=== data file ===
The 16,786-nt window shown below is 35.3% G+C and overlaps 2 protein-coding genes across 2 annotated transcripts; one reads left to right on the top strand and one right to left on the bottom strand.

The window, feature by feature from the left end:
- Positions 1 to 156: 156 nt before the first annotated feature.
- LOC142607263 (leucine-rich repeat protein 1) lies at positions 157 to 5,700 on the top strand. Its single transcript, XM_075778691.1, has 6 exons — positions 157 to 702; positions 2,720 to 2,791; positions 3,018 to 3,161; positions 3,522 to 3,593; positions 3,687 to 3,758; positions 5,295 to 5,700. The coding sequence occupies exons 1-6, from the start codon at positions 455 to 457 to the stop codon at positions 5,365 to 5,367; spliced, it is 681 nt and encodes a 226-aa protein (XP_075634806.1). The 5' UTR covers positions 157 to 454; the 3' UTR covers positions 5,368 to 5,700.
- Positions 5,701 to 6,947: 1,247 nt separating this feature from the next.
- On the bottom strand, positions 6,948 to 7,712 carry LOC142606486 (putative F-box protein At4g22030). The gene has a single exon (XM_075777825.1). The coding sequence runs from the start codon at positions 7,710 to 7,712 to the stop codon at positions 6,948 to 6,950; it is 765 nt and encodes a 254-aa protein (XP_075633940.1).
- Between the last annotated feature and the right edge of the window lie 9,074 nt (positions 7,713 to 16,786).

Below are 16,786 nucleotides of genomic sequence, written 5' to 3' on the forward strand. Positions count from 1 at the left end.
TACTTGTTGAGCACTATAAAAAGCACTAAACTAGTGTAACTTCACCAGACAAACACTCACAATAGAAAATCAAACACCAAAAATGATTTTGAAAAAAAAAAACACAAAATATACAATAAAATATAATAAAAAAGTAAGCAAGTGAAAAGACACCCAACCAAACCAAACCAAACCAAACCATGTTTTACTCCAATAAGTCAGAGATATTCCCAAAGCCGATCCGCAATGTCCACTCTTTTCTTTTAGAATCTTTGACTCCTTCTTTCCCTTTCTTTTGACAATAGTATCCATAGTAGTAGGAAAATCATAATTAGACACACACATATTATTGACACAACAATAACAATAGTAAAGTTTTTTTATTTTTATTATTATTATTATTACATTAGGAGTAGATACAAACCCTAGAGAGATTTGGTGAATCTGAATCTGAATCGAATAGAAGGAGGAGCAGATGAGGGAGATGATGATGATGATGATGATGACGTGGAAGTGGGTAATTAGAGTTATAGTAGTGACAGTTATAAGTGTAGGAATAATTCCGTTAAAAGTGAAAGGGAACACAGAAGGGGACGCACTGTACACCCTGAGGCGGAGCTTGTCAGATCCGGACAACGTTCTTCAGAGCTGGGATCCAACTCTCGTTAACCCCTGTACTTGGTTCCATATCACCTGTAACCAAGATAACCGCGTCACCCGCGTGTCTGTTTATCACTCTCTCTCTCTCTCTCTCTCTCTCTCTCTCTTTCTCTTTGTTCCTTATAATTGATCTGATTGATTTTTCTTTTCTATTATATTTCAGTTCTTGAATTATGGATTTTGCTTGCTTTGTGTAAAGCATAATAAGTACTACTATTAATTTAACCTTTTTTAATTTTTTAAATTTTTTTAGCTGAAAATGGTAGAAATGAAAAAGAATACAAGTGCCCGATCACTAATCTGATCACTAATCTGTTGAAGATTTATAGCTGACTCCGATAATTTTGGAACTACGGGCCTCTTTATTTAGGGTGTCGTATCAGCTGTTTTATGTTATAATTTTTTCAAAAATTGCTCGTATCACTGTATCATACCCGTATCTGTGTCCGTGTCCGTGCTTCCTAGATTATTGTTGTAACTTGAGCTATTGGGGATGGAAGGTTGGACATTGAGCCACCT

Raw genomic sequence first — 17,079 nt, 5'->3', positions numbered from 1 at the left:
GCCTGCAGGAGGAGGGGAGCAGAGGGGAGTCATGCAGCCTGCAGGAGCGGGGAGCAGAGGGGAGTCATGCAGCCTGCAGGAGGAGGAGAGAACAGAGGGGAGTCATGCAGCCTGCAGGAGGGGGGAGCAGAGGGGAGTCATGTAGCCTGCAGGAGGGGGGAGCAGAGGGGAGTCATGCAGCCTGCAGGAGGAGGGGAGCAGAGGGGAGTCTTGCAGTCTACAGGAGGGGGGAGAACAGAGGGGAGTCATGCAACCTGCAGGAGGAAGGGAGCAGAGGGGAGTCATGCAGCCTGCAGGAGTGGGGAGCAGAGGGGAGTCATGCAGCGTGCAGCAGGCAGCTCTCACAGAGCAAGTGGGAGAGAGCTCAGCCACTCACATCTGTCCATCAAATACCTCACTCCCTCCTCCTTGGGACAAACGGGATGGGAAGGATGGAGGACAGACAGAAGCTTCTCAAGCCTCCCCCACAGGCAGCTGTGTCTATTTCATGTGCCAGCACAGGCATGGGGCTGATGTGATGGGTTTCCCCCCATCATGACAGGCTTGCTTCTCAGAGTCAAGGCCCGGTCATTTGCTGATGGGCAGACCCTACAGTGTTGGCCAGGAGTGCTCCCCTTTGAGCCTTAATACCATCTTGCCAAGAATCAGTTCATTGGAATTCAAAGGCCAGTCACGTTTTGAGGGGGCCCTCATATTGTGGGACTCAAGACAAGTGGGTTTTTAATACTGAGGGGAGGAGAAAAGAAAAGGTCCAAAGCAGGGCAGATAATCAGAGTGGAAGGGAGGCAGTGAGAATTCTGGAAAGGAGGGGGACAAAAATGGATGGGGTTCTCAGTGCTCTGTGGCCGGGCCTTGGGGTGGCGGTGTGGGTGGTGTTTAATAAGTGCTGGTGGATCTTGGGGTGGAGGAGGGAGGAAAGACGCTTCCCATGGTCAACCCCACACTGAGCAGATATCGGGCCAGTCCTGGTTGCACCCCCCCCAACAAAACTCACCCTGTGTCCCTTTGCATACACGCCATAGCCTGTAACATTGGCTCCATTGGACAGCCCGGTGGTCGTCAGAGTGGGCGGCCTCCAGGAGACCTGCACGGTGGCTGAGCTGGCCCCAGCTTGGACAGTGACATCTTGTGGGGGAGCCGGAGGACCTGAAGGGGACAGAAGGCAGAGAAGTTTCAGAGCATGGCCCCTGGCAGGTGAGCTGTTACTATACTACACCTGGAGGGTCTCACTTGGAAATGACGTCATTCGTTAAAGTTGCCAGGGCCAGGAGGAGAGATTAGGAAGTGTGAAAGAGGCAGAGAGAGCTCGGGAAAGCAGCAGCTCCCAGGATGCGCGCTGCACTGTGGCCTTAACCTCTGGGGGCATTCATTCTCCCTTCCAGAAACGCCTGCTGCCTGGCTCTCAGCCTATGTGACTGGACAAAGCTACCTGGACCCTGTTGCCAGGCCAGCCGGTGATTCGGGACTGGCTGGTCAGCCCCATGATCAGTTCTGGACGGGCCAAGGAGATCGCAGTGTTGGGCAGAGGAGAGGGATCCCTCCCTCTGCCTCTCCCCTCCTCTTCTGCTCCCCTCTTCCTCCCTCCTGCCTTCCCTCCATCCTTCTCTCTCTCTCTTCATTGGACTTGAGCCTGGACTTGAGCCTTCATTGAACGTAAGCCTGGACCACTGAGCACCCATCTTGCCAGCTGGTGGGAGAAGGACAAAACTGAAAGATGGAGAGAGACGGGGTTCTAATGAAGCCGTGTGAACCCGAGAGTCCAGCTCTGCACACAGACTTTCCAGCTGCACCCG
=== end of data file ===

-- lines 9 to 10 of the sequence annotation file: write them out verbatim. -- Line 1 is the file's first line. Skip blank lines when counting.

TACTTGTTGAGCACTATAAAAAGCACTAAACTAGTGTAACTTCACCAGACAAACACTCACAATAGAAAATCAAACACCAAAAATGATTTTGAAAAAAAAAAACACAAAATATACAATAAAATATAATAAAAAAGTAAGCAAGTGAAAAGACACCCAACCAAACCAAACCAAACCAAACCATGTTTTACTCCAATAAGTCAGAGATATTCCCAAAGCCGATCCGCAATGTCCACTCTTTTCTTTTAGAATCTTTGACTCCTTCTTTCCCTTTCTTTTGACAATAGTATCCATAGTAGTAGGAAAATCATAATTAGACACACACATATTATTGACACAACAATAACAATAGTAAAGTTTTTTTATTTTTATTATTATTATTATTACATTAGGAGTAGATACAAACCCTAGAGAGATTTGGTGAATCTGAATCTGAATCGAATAGAAGGAGGAGCAGATGAGGGAGATGATGATGATGATGATGATGACGTGGAAGTGGGTAATTAGAGTTATAGTAGTGACAGTTATAAGTGTAGGAATAATTCCGTTAAAAGTGAAAGGGAACACAGAAGGGGACGCACTGTACACCCTGAGGCGGAGCTTGTCAGATCCGGACAACGTTCTTCAGAGCTGGGATCCAACTCTCGTTAACCCCTGTACTTGGTTCCATATCACCTGTAACCAAGATAACCGCGTCACCCGCGTGTCTGTTTATCACTCTCTCTCTCTCTCTCTCTCTCTCTCTCTCTTTCTCTTTGTTCCTTATAATTGATCTGATTGATTTTTCTTTTCTATTATATTTCAGTTCTTGAATTATGGATTTTGCTTGCTTTGTGTAAAGCATAATAAGTACTACTATTAATTTAACCTTTTTTAATTTTTTAAATTTTTTTAGCTGAAAATGGTAGAAATGAAAAAGAATACAAGTGCCCGATCACTAATCTGATCACTAATCTGTTGAAGATTTATAGCTGACTCCGATAATTTTGGAACTACGGGCCTCTTTATTTAGGGTGTCGTATCAGCTGTTTTATGTTATAATTTTTTCAAAAATTGCTCGTATCACTGTATCATACCCGTATCTGTGTCCGTGTCCGTGCTTCCTAGATTATTGTTGTAACTTGAGCTATTGGGGATGGAAGGTTGGACATTGAGCCACCT

Raw genomic sequence first — 17,079 nt, 5'->3', positions numbered from 1 at the left: